Tips For Cleaner, Tastier Meals Using Yummly.com

Making It Easy, Making It With Yummly

Those who have eaten with me know that I rarely follow a recipe, but I lean heavily on them for inspiration. The biggest source of that inspiration these days is from what’s in our fridge and what’s on Yummly.com.

If you haven’t been to the site, you must visit, if only to make clean eating – a style that I’ve embraced nearly 100% – so much easier. I simply enter in my core ingredient, hit enter and the system pulls up hundreds and hundreds of recipes from well-known culinary sources (e.g. Martha Stewart). Then, you type in additional ingredients to narrow down your options further.

It’s a great way to use what you have, avoid the trip to the store and save time (this meal took one hour total for all three dishes). For those who don’t know, I’m also gluten-free and Yummly. com has become even more of a best friend by also allowing me to  further drill down to dietary restrictions, ethnic cuisines, and a host of others.

A romanesco cauliflower
A romanesco cauliflower
Romanesco salad
Romanesco salad

1) Search the Site Using Your Core Ingredient

You can use the recipe on Yummly.com as is or you can do what I did and improvise using what you have. Tonight, I wanted to sort of lean toward vegan. A friend of mine introduced me to The Happy Herbivore the other day, so I started perusing the site, looking for what vegan really means in terms of day-to-day cooking. I was pleased to find common threads with clean eating.

I turned then to yummly.com. I wanted to use these three core ingredients simply because they were either a) fresh or b) needed to be used up fast!

The three core ingredients were:

1) green dahl (mung) beans
2) polenta
3) romanesco cauliflower (that freakish but beautiful looking plant-like thing to the left) that was delivered in my organic box from Nature’s Garden Express, my heroes!

I searched for each main ingredient on the yummly site, one at time and then filtered each search based on a second ingredient, sometimes a third.

2) Filter Using Other Ingredients You Already Have

I chose second and third ingredients based on what I had in stock that I thought would go well together, keep to my clean meal theme and would compliment the other dishes I wanted to create.

For example, the dahl being high protein beans and containing a lot of spices would need something light and lemony. So, instead of opting for a garlic-roasted version of the romanesco cauliflower which is a more common way to prepare this vegetable, I decided to go light and make it the main ingredient of a salad. I found the salad recipe and then modified it further using what I had in the fridge and my own sense of … well… intuition.  The peppery-lemony-vinegary taste of the salad complimented the main dish very well.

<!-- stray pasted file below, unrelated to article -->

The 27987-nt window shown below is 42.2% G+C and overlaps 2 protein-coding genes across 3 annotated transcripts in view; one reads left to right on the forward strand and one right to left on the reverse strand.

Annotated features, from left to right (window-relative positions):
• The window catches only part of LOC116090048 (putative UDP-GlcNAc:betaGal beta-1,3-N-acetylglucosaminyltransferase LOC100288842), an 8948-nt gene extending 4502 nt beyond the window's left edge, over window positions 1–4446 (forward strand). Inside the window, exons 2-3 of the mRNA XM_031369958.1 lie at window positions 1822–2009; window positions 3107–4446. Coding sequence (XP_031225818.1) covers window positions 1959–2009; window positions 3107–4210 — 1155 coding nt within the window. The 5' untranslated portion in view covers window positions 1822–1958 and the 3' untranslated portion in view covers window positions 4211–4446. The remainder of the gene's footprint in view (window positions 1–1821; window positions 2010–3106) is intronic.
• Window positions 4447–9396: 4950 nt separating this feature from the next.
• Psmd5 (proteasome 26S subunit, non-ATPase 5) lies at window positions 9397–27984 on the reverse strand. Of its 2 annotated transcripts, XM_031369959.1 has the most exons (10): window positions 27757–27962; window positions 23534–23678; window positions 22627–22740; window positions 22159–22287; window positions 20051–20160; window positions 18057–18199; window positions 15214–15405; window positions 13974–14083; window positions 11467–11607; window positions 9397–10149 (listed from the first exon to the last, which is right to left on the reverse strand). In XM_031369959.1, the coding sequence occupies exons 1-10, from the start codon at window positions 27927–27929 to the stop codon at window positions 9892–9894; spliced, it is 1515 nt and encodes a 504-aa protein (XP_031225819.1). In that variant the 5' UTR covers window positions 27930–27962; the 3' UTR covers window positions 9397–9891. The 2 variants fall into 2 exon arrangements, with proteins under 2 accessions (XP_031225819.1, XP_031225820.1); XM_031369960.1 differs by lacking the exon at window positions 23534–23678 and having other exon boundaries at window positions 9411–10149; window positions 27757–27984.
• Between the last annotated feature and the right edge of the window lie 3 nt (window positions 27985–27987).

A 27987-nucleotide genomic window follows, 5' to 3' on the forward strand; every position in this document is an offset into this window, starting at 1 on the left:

3) Start With Filters First, Substitutions Second, Improvisation Third

When you first perform a search on Yummly.com you’ll get a wide array of dishes if you leave the search unfiltered. Once you filter, you may find that you’re now sifting through recipes with the right ingredients, but wrong direction for you or containing ingredients you really don’t want to use.

For example, I’ve posted a recipe here for lentils previously, but I wanted this dish to feature a green mung bean instead (what I had in the pantry). The term “mung bean” did not give any results on the site and when I pulled up “dahl”, I got thousands of hits including a number of fat or gluten-heavy dishes. If you select “gluten-free” as a filter, then you’ll get a very small number of hits. I wanted something without animal fat or heavy creams. I also wanted to use coconut milk, which I had leftover in the fridge, so I filtered the search using that term. That’s when you I had to go back to my previous search results and begin to substitute. 

For this dish, I substituted many things. For example, instead of ghee, I used olive oil, which was less intense and … I simply don’t use ghee and don’t have it laying around. Instead of cardamon, I went with its lighter cousin, cinnamon. I also had a little leftover tomato paste to thicken the stew and give it less of an Eastern flavor and more of a familiar punch. Instead of chicken, I opted for another, complimentary protein – lentils…. you get the drift. Behold the stew:

Dahl and Lentils in Coconut Milk and Tomato Base with Basmati Rice
Dahl and Lentils in Coconut Milk and Tomato Base with Basmati Rice

Fresh Kale Ready To Roast
Fresh Kale Ready To Roast
Kale and Mushrooms Ready To Roast
Kale and Mushrooms Ready To Roast

Last But Not Least, Don’t Reinvent The Wheel But Do Improvise

The last dish I made was one I had already prepared before. I knew I had polenta. I knew I had made polenta before and it was a hit.

Last time, I pan-fried the polenta with garlic, parmesan cheese and topped with sautéed spinach, shitake mushrooms and capers.

This time, I didn’t have spinach, but I did have kale. I didn’t have shitake mushrooms, but I did have baby portobellos. And instead of sauteeing the greens and the ‘shrooms, I decided to give it a bigger boost of flavor, so I roasted the kale and mushrooms in oil, sea salt and balsamic vinegar with a few red pepper flakes (not too many to not overwhelm the polenta) until crisp.

The end result was a lovely, warm polenta cake with a just a hint of shaved garlic, lots of pepper, and a strong lead from the roasted flavor of the kale and mushrooms.  The meal overall tasted good, felt clean!

Warm polenta cakes with kale, baby bellas and parmesan cheese and capers
Warm polenta cakes with kale, baby bellas and parmesan cheese and capers

 

Warm polenta cakes with kale, baby bellas and parmesan cheese and capers
Warm polenta cakes with kale, baby bellas and parmesan cheese and capers